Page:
This Week in History

Archives

The First Transcontinental Airmail Flight!

For the week of Monday February 27, 2006

On March 1, 1939, C.D. Howe officially opened the first Trans Canada Airlines transcontinental airmail service flight from Victoria to Montréal. This flight took almost 16 hours to reach its destination, and made many stops to refuel. Today, it takes approximately 5 ½ hours to fly non-stop from Victoria to Montréal, one-third of the time it took in 1939. The first transcontinental passenger flight followed on April 1, 1939.

Honourable C.D. Howe, Minister of Transport, boarding the Lockheed 12 aircraft CF-CCT on the 'dawn to dusk" transcontinental flight from Montréal, P.Q. to Vancouver, B.C.
© Air Canada / Library and Archives Canada / C-084023
Clarence Decatur Howe was born in 1886 in Waltham, Massachusetts, and became a Canadian Citizen in 1913. He obtained a degree in Engineering from the Massachusetts Institute of Technology and in his early career Howe was a Professor of Engineering at Halifax, Nova Scotia’s Dalhousie University, an engineer with the Canadian Board of Grain Commissioners and ran his own construction firm.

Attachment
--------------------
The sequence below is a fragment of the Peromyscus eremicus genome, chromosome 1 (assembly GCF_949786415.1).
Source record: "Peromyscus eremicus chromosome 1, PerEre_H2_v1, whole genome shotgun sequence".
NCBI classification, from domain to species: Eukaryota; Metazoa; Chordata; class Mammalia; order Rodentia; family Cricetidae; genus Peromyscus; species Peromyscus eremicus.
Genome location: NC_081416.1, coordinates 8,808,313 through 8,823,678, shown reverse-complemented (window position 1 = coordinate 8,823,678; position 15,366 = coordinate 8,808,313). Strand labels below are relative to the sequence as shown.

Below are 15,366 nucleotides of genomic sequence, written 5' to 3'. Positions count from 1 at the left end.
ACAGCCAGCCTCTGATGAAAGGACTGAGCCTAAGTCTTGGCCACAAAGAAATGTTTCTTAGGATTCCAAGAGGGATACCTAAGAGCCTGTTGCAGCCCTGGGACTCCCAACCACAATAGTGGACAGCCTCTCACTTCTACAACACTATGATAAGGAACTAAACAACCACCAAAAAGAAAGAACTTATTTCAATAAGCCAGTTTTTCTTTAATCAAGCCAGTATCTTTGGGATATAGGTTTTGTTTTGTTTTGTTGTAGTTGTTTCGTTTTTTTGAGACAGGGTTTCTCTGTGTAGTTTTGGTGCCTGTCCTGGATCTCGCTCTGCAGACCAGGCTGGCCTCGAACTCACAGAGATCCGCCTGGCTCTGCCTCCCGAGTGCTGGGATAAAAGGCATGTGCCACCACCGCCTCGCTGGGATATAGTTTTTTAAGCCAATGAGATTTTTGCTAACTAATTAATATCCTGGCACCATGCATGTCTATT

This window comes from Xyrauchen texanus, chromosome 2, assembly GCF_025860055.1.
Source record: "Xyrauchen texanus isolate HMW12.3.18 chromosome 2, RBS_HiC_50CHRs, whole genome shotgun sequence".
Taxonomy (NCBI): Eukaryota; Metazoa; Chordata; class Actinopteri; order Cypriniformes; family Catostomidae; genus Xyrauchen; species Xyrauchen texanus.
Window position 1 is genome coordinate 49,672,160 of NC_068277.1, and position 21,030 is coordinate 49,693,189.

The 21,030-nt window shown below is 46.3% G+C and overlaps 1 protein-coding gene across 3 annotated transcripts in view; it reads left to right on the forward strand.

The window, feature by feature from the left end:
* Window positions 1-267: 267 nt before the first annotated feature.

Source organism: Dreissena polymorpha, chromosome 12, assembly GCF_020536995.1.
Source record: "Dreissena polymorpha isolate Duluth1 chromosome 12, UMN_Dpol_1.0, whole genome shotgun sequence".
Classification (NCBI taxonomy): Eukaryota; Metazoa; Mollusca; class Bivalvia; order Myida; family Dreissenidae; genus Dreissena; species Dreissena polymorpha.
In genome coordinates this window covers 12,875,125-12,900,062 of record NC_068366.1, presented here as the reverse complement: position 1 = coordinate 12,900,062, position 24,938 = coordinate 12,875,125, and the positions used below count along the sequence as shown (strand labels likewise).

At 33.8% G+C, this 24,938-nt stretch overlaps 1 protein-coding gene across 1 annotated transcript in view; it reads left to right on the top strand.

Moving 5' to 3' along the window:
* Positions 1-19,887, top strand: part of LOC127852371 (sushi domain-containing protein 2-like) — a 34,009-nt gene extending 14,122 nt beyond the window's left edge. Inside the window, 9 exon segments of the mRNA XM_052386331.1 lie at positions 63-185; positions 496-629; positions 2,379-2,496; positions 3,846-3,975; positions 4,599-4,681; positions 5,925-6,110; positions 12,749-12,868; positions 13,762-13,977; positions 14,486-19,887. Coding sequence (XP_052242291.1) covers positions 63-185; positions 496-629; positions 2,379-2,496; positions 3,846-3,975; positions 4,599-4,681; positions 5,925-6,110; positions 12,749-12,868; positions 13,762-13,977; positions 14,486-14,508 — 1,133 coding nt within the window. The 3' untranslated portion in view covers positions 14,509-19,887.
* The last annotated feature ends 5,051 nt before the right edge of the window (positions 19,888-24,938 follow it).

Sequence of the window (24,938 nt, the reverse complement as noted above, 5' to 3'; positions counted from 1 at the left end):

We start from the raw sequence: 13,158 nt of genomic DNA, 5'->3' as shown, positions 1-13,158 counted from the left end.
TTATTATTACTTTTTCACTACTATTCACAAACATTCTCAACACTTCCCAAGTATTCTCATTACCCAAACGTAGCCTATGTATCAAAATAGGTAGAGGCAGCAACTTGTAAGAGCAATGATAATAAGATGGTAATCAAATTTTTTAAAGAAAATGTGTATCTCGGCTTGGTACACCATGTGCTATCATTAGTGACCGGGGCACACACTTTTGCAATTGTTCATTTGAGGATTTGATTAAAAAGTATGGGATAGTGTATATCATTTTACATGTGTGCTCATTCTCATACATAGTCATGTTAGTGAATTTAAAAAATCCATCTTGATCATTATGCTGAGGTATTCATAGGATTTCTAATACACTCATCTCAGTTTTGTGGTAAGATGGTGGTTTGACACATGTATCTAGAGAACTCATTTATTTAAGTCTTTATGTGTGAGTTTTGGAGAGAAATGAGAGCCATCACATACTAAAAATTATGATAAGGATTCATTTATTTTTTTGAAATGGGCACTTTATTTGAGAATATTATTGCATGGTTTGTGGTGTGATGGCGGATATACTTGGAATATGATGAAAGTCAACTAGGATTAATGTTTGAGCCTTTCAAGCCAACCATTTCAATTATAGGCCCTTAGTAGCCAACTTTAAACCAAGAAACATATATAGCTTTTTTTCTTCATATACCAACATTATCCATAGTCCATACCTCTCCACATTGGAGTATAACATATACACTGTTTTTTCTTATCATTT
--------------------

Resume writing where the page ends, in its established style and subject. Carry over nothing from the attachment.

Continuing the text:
In 1935 he was elected to the local Liberal leadership of Port Arthur (Thunder Bay), Ontario, and ran in that year’s federal election. Easily elected, Howe was assigned Minister of Railways and Canals and Minister of Marine, which was later amalgamated into the Ministry of Transportation. Howe introduced and oversaw a large number of important policies and measures while in political office.

The Hon. C.D. Howe broadcasting on CBC Radio on the occasion of the completion of the first Canadian-built tank, the Cruiser Tank, at Angus Shops, Montreal Locomotive Works
© National Film Board of Canada / Library and Archives Canada / PA-174503
He was especially interested in establishing a national flight service that would provide flight for civil use and, in 1937, he introduced the Trans Canada Airlines Bill aimed at doing so. Beginning with airmail flights, and quickly spreading to passenger service, Trans Canada Airlines, a subsidiary company of the Canadian National Railways, commenced service in 1937. The first regular passenger service route was between Seattle and Vancouver, a return ticket costing $14.20.

Many international flights were introduced between 1949 and 1953. Two main Canadian airline carriers, as well as a number of charter companies, remained responsible for Canadian travel needs until the early 1990s when Canada and the United States reached an agreement allowing their respective countries' carriers access to cross-border markets. Later discount airlines emerged making air travel cheaper and more accessible to Canadians.

Once a luxury mode of transportation, used by only a few, flight is now recognized as a major form of travel and is used frequently by many. For his contributions to the civil air industry in Canada, as well as many other accomplishments, Clarence Decatur Howe was designated a National Historic Person in 1984 and a commemorative plaque was erected in Thunder Bay, Ontario.

Date Modified: